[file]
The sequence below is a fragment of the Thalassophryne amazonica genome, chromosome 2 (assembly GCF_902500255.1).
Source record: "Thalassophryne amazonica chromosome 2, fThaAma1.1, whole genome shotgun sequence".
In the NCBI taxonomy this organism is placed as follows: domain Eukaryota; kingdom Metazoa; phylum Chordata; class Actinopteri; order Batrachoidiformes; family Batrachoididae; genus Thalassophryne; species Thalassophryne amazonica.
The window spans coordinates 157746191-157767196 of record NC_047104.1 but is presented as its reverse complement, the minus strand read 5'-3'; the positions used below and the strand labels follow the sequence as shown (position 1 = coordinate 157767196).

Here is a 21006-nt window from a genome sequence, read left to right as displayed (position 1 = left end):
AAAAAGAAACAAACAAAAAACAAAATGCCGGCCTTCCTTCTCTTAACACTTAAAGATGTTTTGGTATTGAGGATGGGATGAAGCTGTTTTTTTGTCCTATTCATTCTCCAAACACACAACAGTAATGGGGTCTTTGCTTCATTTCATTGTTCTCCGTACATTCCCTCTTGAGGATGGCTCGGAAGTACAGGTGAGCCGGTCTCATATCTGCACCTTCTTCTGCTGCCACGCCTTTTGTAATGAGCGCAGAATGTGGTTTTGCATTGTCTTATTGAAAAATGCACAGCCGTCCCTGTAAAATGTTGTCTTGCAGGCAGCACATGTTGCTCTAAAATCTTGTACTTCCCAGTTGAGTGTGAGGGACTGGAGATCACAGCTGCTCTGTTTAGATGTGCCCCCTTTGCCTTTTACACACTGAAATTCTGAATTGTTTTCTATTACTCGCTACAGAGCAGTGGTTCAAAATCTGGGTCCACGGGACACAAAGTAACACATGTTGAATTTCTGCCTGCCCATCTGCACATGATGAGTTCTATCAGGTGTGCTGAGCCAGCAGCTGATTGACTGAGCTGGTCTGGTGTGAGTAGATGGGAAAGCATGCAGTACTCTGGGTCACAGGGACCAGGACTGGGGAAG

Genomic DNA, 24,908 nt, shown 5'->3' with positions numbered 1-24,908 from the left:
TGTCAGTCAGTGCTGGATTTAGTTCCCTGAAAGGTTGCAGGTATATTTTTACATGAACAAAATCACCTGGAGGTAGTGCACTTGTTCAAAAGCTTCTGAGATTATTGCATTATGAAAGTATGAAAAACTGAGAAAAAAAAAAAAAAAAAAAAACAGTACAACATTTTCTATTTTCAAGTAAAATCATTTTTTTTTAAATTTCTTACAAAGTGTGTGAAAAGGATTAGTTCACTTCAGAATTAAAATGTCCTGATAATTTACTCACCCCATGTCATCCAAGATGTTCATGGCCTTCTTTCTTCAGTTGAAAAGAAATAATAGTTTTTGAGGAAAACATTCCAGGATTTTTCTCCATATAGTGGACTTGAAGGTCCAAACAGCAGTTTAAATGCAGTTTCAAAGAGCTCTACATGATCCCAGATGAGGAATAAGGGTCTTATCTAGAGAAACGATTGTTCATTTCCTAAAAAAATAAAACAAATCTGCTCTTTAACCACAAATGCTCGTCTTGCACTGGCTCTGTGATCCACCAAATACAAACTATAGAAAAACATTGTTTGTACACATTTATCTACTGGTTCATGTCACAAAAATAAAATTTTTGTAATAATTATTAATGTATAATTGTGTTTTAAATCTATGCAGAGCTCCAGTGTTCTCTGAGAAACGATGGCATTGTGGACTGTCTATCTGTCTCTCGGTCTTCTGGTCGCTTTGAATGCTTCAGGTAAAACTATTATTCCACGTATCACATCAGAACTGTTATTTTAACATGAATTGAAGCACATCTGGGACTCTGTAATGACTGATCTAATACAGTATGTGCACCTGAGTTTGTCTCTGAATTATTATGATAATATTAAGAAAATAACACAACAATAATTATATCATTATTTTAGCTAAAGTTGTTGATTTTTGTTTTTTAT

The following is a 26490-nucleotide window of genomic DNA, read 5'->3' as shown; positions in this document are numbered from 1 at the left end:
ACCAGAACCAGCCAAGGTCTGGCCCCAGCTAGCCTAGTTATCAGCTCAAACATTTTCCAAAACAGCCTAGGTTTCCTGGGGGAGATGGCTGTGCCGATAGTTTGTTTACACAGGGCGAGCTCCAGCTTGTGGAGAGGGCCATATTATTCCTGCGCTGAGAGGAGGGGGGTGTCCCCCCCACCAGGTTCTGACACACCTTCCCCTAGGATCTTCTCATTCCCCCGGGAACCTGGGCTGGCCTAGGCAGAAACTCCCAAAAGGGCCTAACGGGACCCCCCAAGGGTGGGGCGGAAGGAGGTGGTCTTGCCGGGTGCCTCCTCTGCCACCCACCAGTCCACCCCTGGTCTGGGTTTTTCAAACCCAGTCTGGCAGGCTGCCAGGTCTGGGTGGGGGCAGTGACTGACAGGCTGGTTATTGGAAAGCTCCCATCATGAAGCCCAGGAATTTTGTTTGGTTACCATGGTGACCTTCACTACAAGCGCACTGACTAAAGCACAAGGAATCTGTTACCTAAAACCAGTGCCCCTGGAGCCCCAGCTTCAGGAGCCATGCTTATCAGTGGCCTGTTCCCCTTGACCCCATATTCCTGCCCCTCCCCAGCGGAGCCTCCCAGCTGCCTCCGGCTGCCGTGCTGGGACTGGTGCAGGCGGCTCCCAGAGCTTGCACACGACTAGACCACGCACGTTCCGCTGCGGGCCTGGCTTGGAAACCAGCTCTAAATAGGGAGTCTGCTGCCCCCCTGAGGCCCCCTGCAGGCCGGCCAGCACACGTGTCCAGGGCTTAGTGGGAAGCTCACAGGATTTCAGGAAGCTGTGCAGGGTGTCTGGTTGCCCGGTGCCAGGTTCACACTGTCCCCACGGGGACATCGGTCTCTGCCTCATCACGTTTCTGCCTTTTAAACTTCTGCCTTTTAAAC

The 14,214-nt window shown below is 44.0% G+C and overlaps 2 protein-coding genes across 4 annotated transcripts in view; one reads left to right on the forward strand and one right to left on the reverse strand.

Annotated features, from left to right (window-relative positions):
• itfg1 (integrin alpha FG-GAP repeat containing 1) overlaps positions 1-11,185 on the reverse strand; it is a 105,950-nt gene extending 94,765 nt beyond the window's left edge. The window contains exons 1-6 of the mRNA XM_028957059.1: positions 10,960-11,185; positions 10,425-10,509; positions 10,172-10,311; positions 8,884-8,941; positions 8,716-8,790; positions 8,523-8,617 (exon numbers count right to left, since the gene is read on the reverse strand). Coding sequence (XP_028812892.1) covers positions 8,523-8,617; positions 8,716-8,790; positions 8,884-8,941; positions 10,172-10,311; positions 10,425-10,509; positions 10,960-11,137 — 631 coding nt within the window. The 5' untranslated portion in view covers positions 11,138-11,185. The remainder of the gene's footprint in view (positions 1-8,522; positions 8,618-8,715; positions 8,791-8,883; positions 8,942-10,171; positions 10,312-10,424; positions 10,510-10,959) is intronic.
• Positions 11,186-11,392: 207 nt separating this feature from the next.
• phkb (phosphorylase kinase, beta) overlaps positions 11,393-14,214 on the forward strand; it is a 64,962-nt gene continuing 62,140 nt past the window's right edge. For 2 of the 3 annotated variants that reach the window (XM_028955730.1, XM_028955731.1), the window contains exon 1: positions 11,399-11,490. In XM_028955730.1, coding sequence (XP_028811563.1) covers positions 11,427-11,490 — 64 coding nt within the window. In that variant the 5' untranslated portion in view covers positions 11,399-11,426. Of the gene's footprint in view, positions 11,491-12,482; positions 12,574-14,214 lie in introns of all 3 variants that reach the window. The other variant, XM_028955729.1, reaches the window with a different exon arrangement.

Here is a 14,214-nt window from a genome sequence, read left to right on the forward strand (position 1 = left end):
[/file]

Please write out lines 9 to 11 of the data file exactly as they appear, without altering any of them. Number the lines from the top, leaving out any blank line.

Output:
The following is a 26490-nucleotide window of genomic DNA, read 5'->3' as shown; positions in this document are numbered from 1 at the left end:
ACCAGAACCAGCCAAGGTCTGGCCCCAGCTAGCCTAGTTATCAGCTCAAACATTTTCCAAAACAGCCTAGGTTTCCTGGGGGAGATGGCTGTGCCGATAGTTTGTTTACACAGGGCGAGCTCCAGCTTGTGGAGAGGGCCATATTATTCCTGCGCTGAGAGGAGGGGGGTGTCCCCCCCACCAGGTTCTGACACACCTTCCCCTAGGATCTTCTCATTCCCCCGGGAACCTGGGCTGGCCTAGGCAGAAACTCCCAAAAGGGCCTAACGGGACCCCCCAAGGGTGGGGCGGAAGGAGGTGGTCTTGCCGGGTGCCTCCTCTGCCACCCACCAGTCCACCCCTGGTCTGGGTTTTTCAAACCCAGTCTGGCAGGCTGCCAGGTCTGGGTGGGGGCAGTGACTGACAGGCTGGTTATTGGAAAGCTCCCATCATGAAGCCCAGGAATTTTGTTTGGTTACCATGGTGACCTTCACTACAAGCGCACTGACTAAAGCACAAGGAATCTGTTACCTAAAACCAGTGCCCCTGGAGCCCCAGCTTCAGGAGCCATGCTTATCAGTGGCCTGTTCCCCTTGACCCCATATTCCTGCCCCTCCCCAGCGGAGCCTCCCAGCTGCCTCCGGCTGCCGTGCTGGGACTGGTGCAGGCGGCTCCCAGAGCTTGCACACGACTAGACCACGCACGTTCCGCTGCGGGCCTGGCTTGGAAACCAGCTCTAAATAGGGAGTCTGCTGCCCCCCTGAGGCCCCCTGCAGGCCGGCCAGCACACGTGTCCAGGGCTTAGTGGGAAGCTCACAGGATTTCAGGAAGCTGTGCAGGGTGTCTGGTTGCCCGGTGCCAGGTTCACACTGTCCCCACGGGGACATCGGTCTCTGCCTCATCACGTTTCTGCCTTTTAAACTTCTGCCTTTTAAAC

The 14,214-nt window shown below is 44.0% G+C and overlaps 2 protein-coding genes across 4 annotated transcripts in view; one reads left to right on the forward strand and one right to left on the reverse strand.